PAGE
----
Entry A—Recognizes allocations to specific subsidiary accounts as well
as to goodwill. This entry establishes unamortized balances as of the
beginning of the current year.
Entry I—Eliminates Intercompany Income accrual for 2004.
Entry D—Eliminates Intercompany dividend transfers.
Entry E—Records excess amortization expense for current year.
Columnar Entry—Recognizes noncontrolling interest's share of Drexel's
net income ($120,000 reported income x 10%).
McGraw-Hill?rwin
4-30
© The McGraw-Hill Companies, Inc., 2001
Solutions Manual
34. b. (continued)
BURKE CORPORATION AND DREXEL, INC.
Consolidation Worksheet
For Year Ending December 31, 2004
Consolidation Entries Noncontrolling
Accounts
Revenues
Cost of goods sold
Depreciation expense
Amortization expense
Interest expense
Investment income
Income to noncontrolling interest
Net income
Retained earnings, 1/1/04
Controlling interest net income
Dividends paid
Retained earnings, 12/31/04
Current assets
Investment in Drexel, Inc.
Land
Buildings
Equipment
Patents
Goodwill
Total assets
Liabilities
Common stock
Retained earnings—12/31/04 (above)
Noncontrolling interest, 1/1/04
(57,000)
Total liabilities and stockholders' equity
McGraw-Hill/Irwin
Advanced Accounting, Updated 6/e
Burke
$(940,000)
500,000
100,000
20,000
(108,000)
$(428,000)
Drexel
$(280,000)
100,000
55,000
5,000
Debit
Credit
(E) 5,400
(E) 4,500
(E) 3,600
(I) 108,000
$(120,000)
$(1,367,000)$(340,000) (*C) 13,500
(S)340,000
(428,000)
(120,000)
(110,000)
(70,000)
$(1,685,000)$(390,000)
$ 611,000
701,000
$250,000
380,000
490,000
873,000
150,000
250,000
150,000
(D)63,000
$ 3,055,000 $800,000
$ (860,000)
$(230,000)
(510,000)
(180,000)
(1,685,000) (390,000)
Consolidated
Interest
Totals
$(1,220,000)
600,000
160,400
4,500
28,600
-0$(12,000) 12,000
(414,500)
$(1,353,500)
(D) 63,000
(*C) 13,500
(S) 468,000
(A) 174,500
(I) 108,000
(A) 27,000
(E) 1,800
(A) 28,800
(A) 40,500
(A) 80,000
(A) 14,400
(S)180,000
(A) 16,200
(E) 7,200
(E) 4,500
(E) 3,600
(S) 52,000
$(3,055,000)$(800,000)
© The McGraw-Hill Companies, Inc., 2001
4-31
(414,500)
7,000 110,000
$ 1,658,000
$ 861,000
-0-
557,000
725,600
1,044,600
36,000
80,000
$ 3,304,200
$ 1,079,200
510,000
1,658,000
(52,000)
$ 3,304,200
35.
(55 Minutes) (Consolidated worksheet based on economic unit concept)
Implied Value of Drexel - 668,889 ($602,000 purchase price/90%)
Implied value .............................................
Book value of Drexel .................................
Excess cost allocation based on fair
market value ..............................................
Amortizations
—Land ........................................... $30,000
—Buildings .................................. (20,000)
—Equipment ................................... 40,000
—Patents ......................................... 50,000
—Liabilities ..................................... 20,000
Goodwill ..........................................................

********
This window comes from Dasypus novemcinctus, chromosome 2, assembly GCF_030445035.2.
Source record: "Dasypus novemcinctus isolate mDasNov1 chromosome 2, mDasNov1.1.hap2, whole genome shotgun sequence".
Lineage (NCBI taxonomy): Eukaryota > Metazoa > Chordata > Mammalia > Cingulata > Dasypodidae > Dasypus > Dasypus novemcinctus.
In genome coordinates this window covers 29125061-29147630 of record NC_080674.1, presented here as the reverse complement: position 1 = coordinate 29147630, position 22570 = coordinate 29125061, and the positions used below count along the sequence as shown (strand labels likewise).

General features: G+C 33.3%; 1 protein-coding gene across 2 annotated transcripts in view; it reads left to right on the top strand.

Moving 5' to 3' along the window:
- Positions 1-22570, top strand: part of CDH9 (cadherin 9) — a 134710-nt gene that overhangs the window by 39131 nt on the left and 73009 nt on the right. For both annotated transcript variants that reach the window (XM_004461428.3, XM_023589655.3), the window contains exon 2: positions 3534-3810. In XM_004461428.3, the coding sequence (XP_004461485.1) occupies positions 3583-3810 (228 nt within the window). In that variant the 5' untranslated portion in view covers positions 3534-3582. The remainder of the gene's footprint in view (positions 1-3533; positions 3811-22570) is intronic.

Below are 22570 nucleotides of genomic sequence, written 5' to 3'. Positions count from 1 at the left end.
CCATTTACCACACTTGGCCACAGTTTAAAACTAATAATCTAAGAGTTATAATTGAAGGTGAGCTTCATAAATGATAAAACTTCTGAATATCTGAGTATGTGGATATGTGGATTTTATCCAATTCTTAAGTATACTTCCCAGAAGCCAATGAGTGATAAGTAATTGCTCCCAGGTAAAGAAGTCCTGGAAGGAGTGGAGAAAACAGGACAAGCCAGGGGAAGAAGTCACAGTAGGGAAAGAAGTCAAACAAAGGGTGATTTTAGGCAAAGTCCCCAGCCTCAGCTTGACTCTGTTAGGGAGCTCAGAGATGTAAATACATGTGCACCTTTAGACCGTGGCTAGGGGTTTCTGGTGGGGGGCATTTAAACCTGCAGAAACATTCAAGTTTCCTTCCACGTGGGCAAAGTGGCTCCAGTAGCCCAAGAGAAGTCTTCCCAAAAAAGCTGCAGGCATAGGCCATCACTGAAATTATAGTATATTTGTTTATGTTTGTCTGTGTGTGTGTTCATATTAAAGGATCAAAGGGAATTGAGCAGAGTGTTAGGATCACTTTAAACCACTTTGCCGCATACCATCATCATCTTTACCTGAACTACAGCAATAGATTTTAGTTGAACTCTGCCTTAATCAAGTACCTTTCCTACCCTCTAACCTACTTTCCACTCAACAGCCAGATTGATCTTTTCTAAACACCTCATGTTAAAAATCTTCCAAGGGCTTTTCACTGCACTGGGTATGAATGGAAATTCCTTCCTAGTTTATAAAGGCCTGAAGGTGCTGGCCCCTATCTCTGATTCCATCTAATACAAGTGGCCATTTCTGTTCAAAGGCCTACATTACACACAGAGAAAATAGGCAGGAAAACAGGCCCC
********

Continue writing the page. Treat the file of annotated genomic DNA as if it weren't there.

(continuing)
0
Total ..........................................................
$668,890
($460,000)
Annual Excess
$208,890
Life
—
—
10 years ($2,000)
5 years
8,000
10 years
5,000
5 years
4,000
120,000
$ 88,890
indefinite
$15,000
Because investment income is exactly 90 percent of Drexel's reported
earnings, Burke apparently is applying the partial equity method.
Explanation of Consolidation Entries Found on Worksheet
Entry *C Converts Burke's financial records from the partial equity method
to the equity method by recognizing amortization for 2003. Total
expense was $15,000 but only 90 percent (or $13,500) applied to the
parent.
Entry S Eliminates subsidiary's stockholders' equity while recording
noncontrolling interest balance as of January 1, 2004.
Entry A—Records unamortized allocation balances as of January 1, 2004.
Under economic unit concept, allocations reflect the value of the entire
subsidiary. Thus, 10 percent of these amounts are attributed to the noncontrolling interest.
Entry I—Eliminates intercompany income accrual for 2001.
Entry D—Eliminates intercompany dividend transfers.
Entry E—Records amortization expense for current year.
Columnar Entry—Recognizes noncontrolling interest's share of Drexel's
net income. Because the economic unit concept is being used,
consolidated retained earnings rather than net income is reduced. In
addition, under the economic unit concept, amortization is viewed as an
expense relating to the subsidiary's accounts. Consequently, it affects
the noncontrolling interest computation:
Noncontrolling Interest in Drexel's Income (Columnar Entry)
Drexel reported income .................................................................
Excess amortization expenses 2004 .............................................
Adjusted income of Drexel .......................................................
Noncontrolling interest ownership ...............................................
McGraw-Hill?rwin
4-32
$120,000
(15,000)
$105,000
10%
© The McGraw-Hill Companies, Inc., 2001
Solutions Manual